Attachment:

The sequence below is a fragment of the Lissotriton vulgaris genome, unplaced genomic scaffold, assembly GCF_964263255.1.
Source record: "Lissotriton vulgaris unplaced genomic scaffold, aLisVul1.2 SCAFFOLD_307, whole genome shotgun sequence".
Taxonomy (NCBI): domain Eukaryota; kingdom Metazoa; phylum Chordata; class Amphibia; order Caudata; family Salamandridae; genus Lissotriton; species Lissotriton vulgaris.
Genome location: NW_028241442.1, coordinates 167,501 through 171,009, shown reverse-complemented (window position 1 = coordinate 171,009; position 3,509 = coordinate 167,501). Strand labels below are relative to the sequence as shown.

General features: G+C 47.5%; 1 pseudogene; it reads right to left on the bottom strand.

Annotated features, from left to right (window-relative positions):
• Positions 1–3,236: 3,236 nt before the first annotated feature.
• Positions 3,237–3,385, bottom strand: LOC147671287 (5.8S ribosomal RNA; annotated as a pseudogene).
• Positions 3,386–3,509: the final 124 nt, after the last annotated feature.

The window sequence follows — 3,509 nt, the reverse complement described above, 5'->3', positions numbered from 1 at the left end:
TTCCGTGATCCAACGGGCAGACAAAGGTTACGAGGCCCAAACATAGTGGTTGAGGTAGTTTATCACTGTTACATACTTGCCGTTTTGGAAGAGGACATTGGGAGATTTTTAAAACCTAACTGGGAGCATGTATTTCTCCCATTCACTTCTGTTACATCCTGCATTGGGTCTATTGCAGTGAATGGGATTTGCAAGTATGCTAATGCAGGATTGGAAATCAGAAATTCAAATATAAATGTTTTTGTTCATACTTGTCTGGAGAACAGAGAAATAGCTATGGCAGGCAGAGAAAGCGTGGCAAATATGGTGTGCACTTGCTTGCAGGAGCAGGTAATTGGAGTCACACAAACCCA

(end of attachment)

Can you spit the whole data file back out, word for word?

The sequence below is a fragment of the Lissotriton vulgaris genome, unplaced genomic scaffold, assembly GCF_964263255.1.
Source record: "Lissotriton vulgaris unplaced genomic scaffold, aLisVul1.2 SCAFFOLD_307, whole genome shotgun sequence".
Taxonomy (NCBI): domain Eukaryota; kingdom Metazoa; phylum Chordata; class Amphibia; order Caudata; family Salamandridae; genus Lissotriton; species Lissotriton vulgaris.
Genome location: NW_028241442.1, coordinates 167,501 through 171,009, shown reverse-complemented (window position 1 = coordinate 171,009; position 3,509 = coordinate 167,501). Strand labels below are relative to the sequence as shown.

General features: G+C 47.5%; 1 pseudogene; it reads right to left on the bottom strand.

Annotated features, from left to right (window-relative positions):
• Positions 1–3,236: 3,236 nt before the first annotated feature.
• Positions 3,237–3,385, bottom strand: LOC147671287 (5.8S ribosomal RNA; annotated as a pseudogene).
• Positions 3,386–3,509: the final 124 nt, after the last annotated feature.

The window sequence follows — 3,509 nt, the reverse complement described above, 5'->3', positions numbered from 1 at the left end:
TTCCGTGATCCAACGGGCAGACAAAGGTTACGAGGCCCAAACATAGTGGTTGAGGTAGTTTATCACTGTTACATACTTGCCGTTTTGGAAGAGGACATTGGGAGATTTTTAAAACCTAACTGGGAGCATGTATTTCTCCCATTCACTTCTGTTACATCCTGCATTGGGTCTATTGCAGTGAATGGGATTTGCAAGTATGCTAATGCAGGATTGGAAATCAGAAATTCAAATATAAATGTTTTTGTTCATACTTGTCTGGAGAACAGAGAAATAGCTATGGCAGGCAGAGAAAGCGTGGCAAATATGGTGTGCACTTGCTTGCAGGAGCAGGTAATTGGAGTCACACAAACCCA